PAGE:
Delia Cortez, Nik Lansang, Dennis Deveraturda died at 19
(Third of a series)
Young lives interrupted.
Among those honored by Bantayog ng mga Bayani were 19-year-old students whose lives were terminated abruptly during martial law.
One dreamed of becoming a doctor. Another wanted to be a lawyer. The third, from a family of nationalists, loved poetry.
Though at the time only a high school student, Delia, then already a member of Samahang Demokratiko ng Kabataan (SDK), led schoolmates and friends in protesting tuition increases, higher oil prices and the brutalities of the Marcos regime.
People remembered her as a petite, good-looking girl with a pleasant voice and fine manners. A consistent honor student, Delia was also a leader in various student organizations and an officer in her army training class.
She was heavily influenced by her two activist brothers. Her father was a farmer while her mother was a fish stall owner/vendor.
Although she once dreamed of becoming a doctor after graduating from high school, Delia did not go to college. When martial law was declared in 1972, Delia kept on meeting in secret with women and mothers, forming a women’s organizing group in Samal, Bataan province, and promoting women’s rights.
Hiding in the forest
By December 1974, Delia and six others were already targets of an intensive military hunt. This prompted Delia to hide in the forest, after which she joined an armed propaganda unit.
In the forest, she was admired for her sincerity and perseverance. There, Delia used only palay sacks for blankets at night, had her bare feet punctured with thorns, and learned to eat sweet potatoes with bagoong to survive. Her backpack, which she had with her at all times, was heavy with reading and writing materials.
By 1975, Delia was already practicing acupuncture healing in communities in San Luis, Pampanga province, where she also counseled women with family and marital problems.
In 1976, she returned to Samal and continued organizing villagers. She died in January 1977 after she was shot in the chest in Sungkit, Abucay, Bataan province. She was 19.
LORENZO C. LANSANG
Lorenzo Bonifacio “Nik” Lansang was a student activist who dropped out of Philippine Science High School (PSHS) during the martial law years. He was caught and killed by military forces in Southern Tagalog in 1976. His name is etched on the Bantayog ng mga Bayani monument.
Named after the late Sen. Lorenzo Tañada and Andres Bonifacio, Nik’s nickname was short for “Sputnik,” the satellite that was launched on Oct. 4, 1957, a few days before he was born on Oct. 11.
Nik came from an illustrious family of writers and nationalists. His father, the late Jose A. Lansang, was a former dean of Lyceum of the Philippines’ School of Journalism and a former managing editor of the Philippine Herald before martial law was declared in 1972.
Nik’s mother, Flora Celi, was a stalwart of the UP College of Social Welfare and Community Development and the first recipient of the Gawad Tandang Sora Lifetime Achievement Award.
His uncle Teodosio, detained after the suspension of the writ of habeas corpus, was one of those involved in filing petitions against the writ suspension.
Poet, community organizer
The youngest of six children, Nik was considered a genius by his family. He started reading at age 3, was good in memorization and was said to discuss authoritatively events of World War I and II. He was also a poet and an essayist.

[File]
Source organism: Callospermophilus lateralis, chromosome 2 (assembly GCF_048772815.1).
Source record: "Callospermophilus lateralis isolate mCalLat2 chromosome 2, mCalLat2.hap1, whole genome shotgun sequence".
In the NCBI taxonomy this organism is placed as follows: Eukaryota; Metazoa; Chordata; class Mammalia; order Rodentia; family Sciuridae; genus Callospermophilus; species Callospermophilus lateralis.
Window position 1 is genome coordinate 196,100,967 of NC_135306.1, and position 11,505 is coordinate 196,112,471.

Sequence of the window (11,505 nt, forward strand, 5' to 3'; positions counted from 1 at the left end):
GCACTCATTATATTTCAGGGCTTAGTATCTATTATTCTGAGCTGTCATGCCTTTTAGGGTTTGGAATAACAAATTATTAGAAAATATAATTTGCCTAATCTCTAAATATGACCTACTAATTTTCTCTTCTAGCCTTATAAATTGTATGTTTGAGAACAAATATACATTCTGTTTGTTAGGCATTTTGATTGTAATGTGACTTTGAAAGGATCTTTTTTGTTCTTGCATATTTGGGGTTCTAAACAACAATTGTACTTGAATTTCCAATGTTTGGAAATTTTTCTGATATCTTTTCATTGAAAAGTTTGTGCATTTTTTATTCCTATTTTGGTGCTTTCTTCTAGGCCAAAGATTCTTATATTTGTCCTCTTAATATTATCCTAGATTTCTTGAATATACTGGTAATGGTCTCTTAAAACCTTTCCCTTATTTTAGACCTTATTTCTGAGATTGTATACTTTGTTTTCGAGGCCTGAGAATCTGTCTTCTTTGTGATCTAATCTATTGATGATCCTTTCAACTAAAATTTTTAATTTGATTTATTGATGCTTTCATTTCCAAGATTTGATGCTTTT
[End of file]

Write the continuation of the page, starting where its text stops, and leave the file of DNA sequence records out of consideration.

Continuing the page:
As a sixth grader, he had read and become engrossed with Amado Guerrero’s “Philippine Society and Revolution,” and other books about sociopolitical theories.
He finished grade school with the best academic record in the history of UP Elementary School, and graduated “with highest honors,” the only time the school had given such an award.
Nik’s political involvement deepened when he entered PSHS in 1969, joining SDK.
When Marcos suspended the writ of habeas corpus in 1971, he went even more deeply into organizing fellow high school students toward a broad antifascist front. He left school by his second year, lived with a poor family in Tondo, Manila, and became a full-time youth and community organizer.
At 16, Nik joined the underground movement. For about three years, he lived in Mauban, Quezon province, until he was killed during a military raid on Feb. 18, 1976, in Barangay (village) Cassiay. He was 19 years old.
Three of his comrades, including one pregnant woman, were also killed in the raid by Constabulary forces of the martial law regime.
Dennis was a student at UP Diliman when he and two friends were accosted by soldiers in a house in Botolan, Zambales province, in February 1972. At the time, he had been working with Zambales farmers, discussing issues and helping them in planting and harvesting.
Dennis, who wanted to be a lawyer, entered UP in 1968. He joined the UP Nationalist Corps and SDK.
As a full-blown activist, Dennis was scolded by his parents for skipping class. However, he said he was already committed to working toward reforms.
Not doing so was like “covering one’s eyes with textbooks in order to blind oneself to injustice,” he said.
It was his parents who recovered his heavily bruised, bullet-riddled body in Malomboy, Barangay Poong Bato, Botolan, Zambales. Hundreds of people, including farmers and peasants, attended his funeral in Iba, Zambales. He was 19.—Almi Atienza and Kate Pedroso, Inquirer Research
Source: Inquirer Archives, Bantayog.org, Bantayog Foundation Research and Documentation
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